According to the Association of National Advertisers (ANA), advertising to multicultural consumers in the U.S. made up just over 5% of total media investments in 2019. That is incredibly low when you consider the percentage of Americans who fall into one of the multicultural groups of Black, Hispanic and Asian Americans. In 2016, Statista reports that these Americans made up almost 40% of the population. By 2060, these groups are expected to make up more than 55%. Therefore, the fact relatively small marketing budgets are dedicated to pursuing these consumers is a huge mistake.
Even when advertisers do recognize the need to market to these groups, they usually approach planning and buying in nearly the same way they look at the general market. Case in point, it’s not uncommon for brands to repurpose the same creative on English and Spanish-language TV networks with little or no adaptations. Media planning and buying agencies need to think more critically about the changing culture of America and what they can start doing now to begin the pivot to a future media strategy.
In the future, multicultural marketing will just be marketing; if you get into that mindset now, you’ll be better equipped later.
Understanding Notions of Culture
In the US, multicultural groups tend to be very acculturated, but many characteristics they possess are still distinct from the general market. The general market can be synonymous with a generic consumer, while Black, Hispanic and Asian Americans along with other groups have unique psychographic and behavioral differences that need to be understood.
These consumers do not lag behind general market trends, but in fact are at the forefront of social and demographic shifts in America. Therefore, it is important to understand our evolving culture and use this knowledge to inform your tactics for communicating more effectively.
For instance, multicultural consumers tend to be younger. The Pew Research Center found that 48% of Gen Zers are from communities of color. For these consumers, identity and personalization are very important, and they are very sensitive to any creative that does not seem to be authentically speaking to them.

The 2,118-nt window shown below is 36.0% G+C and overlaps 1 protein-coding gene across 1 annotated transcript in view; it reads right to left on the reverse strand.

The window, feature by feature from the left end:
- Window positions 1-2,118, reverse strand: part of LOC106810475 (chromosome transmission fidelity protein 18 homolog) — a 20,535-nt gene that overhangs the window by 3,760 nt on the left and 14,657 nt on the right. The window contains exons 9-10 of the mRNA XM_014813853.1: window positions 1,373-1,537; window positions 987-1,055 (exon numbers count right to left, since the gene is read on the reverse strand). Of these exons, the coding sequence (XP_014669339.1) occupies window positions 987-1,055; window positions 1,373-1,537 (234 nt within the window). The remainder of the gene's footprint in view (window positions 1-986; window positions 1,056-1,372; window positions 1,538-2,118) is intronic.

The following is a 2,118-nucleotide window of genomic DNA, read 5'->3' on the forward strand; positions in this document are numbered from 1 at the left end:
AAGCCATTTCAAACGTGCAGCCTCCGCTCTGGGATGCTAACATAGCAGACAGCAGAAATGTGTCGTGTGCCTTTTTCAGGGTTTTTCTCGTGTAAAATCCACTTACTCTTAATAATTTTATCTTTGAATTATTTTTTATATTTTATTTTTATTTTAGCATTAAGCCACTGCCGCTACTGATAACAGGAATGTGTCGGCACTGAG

Multicultural marketing is not simply about targeting a general area or even a single household. These groups may be just as fragmented as the media they consume. Within a single household, there are several layers of media consumption that you can utilize to put your messaging in context, including the platform someone is using to access content, the service they’re streaming content on, the type of device they’re using, the room they’re in, the time they’re accessing content and if they are with others or alone.
Utilizing Streaming and Social Media
Streaming and social media should be at the core of a successful multicultural strategy for media planning and buying agencies. These may be newer considerations for marketers relative to other media channels, but multicultural consumers are leading the charge in their usage. As they tend to be younger consumers, most are very tech savvy and comfortable regularly engaging with these platforms and services. If you can learn how to harness these media channels, you’ll be able to intercept multicultural consumers where they live, work and play.
We’ve been hearing about and learning how to deal with the fragmentation of digital media channels for some time, and it’s not different with multicultural consumers. You won’t find them all in one place or all behaving the same way, but there are some general behaviors that you can use to inform more nuanced, granular planning and buying practices.